To My Unborn Child
I wish I could protect and keep you nested in the peaceful haven of my womb indefinitely, as you lay oblivious to the violence and chaos unfolding in a world outside your own. I wish I could protect you from a world where racism manifests itself both outwardly and covertly and prejudice, discrimination and bigotry against our race are not just ideologies or behaviours reflected by people but also reflected through institutions. I wish I could protect you from this world … a world you will soon be born into.
Given all of this, it sometimes feels insane to have created you. Although I continue praying daily that you will be met with a utopian, post-racial society where you are not plagued by the plight of a race still fighting to break free from the chains of oppression, I have come to the harsh realization that my responsibility is not to keep you safe from the evils of this world, but to prepare you to confront them.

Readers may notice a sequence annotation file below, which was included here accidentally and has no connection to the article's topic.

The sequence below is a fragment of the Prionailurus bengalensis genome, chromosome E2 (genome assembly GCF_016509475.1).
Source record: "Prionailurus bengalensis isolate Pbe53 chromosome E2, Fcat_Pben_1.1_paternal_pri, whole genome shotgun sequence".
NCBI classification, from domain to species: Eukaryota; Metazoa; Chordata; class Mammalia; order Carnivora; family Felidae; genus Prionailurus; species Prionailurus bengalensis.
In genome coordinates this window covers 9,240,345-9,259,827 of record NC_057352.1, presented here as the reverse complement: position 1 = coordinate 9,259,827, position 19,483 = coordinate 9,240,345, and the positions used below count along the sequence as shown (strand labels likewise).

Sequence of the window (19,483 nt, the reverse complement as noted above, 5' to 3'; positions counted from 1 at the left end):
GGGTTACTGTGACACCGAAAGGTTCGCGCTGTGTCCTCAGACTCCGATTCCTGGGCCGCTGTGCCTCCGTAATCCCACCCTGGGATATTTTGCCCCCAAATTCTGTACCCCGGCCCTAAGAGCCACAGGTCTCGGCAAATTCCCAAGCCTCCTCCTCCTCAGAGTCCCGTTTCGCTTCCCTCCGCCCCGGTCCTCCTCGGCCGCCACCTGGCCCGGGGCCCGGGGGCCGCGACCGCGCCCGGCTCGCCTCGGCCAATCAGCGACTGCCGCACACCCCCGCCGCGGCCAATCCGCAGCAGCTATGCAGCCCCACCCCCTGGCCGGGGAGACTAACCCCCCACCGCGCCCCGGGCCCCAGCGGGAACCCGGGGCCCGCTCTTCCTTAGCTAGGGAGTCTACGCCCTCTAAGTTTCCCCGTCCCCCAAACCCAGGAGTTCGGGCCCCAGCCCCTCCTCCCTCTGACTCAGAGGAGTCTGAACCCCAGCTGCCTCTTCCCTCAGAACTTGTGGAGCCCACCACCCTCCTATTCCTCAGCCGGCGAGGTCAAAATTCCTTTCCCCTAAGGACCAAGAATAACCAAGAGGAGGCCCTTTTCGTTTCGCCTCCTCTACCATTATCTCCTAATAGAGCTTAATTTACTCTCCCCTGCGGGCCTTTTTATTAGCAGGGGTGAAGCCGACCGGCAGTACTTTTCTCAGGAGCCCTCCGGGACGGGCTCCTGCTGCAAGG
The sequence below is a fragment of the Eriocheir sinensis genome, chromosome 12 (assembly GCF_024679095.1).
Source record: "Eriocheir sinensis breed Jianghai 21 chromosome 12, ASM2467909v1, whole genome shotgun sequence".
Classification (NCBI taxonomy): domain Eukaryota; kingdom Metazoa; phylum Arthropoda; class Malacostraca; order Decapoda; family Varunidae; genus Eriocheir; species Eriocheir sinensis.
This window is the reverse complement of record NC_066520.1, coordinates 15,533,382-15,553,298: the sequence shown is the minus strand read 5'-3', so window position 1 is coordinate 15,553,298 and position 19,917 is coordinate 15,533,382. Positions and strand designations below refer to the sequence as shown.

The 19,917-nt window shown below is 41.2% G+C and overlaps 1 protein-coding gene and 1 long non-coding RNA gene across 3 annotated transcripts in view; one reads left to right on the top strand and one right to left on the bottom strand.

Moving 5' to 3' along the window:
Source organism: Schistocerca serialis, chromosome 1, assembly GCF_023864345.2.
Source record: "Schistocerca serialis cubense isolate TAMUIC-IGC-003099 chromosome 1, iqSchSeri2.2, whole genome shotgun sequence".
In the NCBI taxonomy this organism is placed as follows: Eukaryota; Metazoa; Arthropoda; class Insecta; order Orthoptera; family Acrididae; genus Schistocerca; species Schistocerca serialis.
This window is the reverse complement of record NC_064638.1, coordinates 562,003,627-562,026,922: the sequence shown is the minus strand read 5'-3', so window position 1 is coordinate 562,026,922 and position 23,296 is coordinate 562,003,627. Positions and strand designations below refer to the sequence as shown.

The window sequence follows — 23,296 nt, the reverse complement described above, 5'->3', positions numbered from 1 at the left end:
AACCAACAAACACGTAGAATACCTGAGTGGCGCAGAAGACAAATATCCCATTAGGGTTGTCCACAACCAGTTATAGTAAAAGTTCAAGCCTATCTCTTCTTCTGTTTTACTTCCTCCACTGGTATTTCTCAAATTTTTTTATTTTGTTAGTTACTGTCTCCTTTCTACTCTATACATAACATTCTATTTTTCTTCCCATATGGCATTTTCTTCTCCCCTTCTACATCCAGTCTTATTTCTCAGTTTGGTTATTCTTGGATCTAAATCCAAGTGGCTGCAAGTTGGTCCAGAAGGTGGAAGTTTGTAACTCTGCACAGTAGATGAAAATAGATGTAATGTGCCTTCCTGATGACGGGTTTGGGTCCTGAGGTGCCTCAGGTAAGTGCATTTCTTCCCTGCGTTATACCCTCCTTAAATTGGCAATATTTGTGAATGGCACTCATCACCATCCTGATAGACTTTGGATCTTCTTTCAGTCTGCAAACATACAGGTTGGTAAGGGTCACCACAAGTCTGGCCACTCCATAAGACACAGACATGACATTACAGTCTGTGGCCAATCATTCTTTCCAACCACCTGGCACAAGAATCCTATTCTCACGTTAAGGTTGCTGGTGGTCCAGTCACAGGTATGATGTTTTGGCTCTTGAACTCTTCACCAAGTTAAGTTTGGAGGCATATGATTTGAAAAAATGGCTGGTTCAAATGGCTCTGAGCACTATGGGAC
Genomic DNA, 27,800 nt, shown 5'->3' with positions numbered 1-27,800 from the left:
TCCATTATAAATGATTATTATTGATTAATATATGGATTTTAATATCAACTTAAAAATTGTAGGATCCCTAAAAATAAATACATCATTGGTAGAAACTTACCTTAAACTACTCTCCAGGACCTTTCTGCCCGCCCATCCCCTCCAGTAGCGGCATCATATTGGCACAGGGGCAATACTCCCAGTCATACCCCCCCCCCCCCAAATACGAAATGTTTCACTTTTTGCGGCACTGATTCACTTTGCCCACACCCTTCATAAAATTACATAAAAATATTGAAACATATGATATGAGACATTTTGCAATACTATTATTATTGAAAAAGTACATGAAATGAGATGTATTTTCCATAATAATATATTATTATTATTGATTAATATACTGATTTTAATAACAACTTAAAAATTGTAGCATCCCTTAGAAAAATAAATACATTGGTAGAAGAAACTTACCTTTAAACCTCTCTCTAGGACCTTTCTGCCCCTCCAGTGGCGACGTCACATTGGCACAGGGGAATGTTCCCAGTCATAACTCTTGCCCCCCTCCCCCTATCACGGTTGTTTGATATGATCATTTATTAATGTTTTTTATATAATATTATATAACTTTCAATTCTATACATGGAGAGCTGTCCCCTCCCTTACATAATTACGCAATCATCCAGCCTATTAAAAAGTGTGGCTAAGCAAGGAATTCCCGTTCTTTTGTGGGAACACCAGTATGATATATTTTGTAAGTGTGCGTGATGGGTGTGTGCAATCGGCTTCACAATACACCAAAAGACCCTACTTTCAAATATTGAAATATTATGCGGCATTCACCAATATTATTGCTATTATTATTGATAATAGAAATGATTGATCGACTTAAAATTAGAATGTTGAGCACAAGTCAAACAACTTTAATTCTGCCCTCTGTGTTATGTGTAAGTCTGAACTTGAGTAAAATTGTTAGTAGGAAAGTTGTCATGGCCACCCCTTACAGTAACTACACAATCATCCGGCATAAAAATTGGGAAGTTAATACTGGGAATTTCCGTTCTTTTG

Your greatest enemy will be the human race but it will also be your greatest ally. Because as it turns out, there is a dark side and a light side to humanity and the battle between both is raging. An uprising is unfolding globally and for the first time in my life, I am hopeful for change as we witness the greatest civil rights movement in world history.
From the streets of Paris to the neighbourhoods of Rio de Janeiro, our voices, although shaken from exhaustion from the continuous fight against systematic and systemic racism, are loud and strengthened in unity. We have called for allyship from our white and non-black counterparts to aide the amplification of our voices in this fight for justice. This fight for change. This fight for humanity.
Despite the obstacles you may be confronted with, I want you to know that your life matters and that being born 𝐁𝐋𝐀𝐂𝐊 into such a world 𝐈𝐒 𝐍𝐎𝐓 a crime. Develop your voice and know the power of raising it, no matter how uncomfortable.
So for you my unborn child, I remain audaciously hopeful.
Hopeful that you and the generations to come will not have to exist in a world, as W.E.B DuBois once called it, “as oppressive as that of our upbringing.”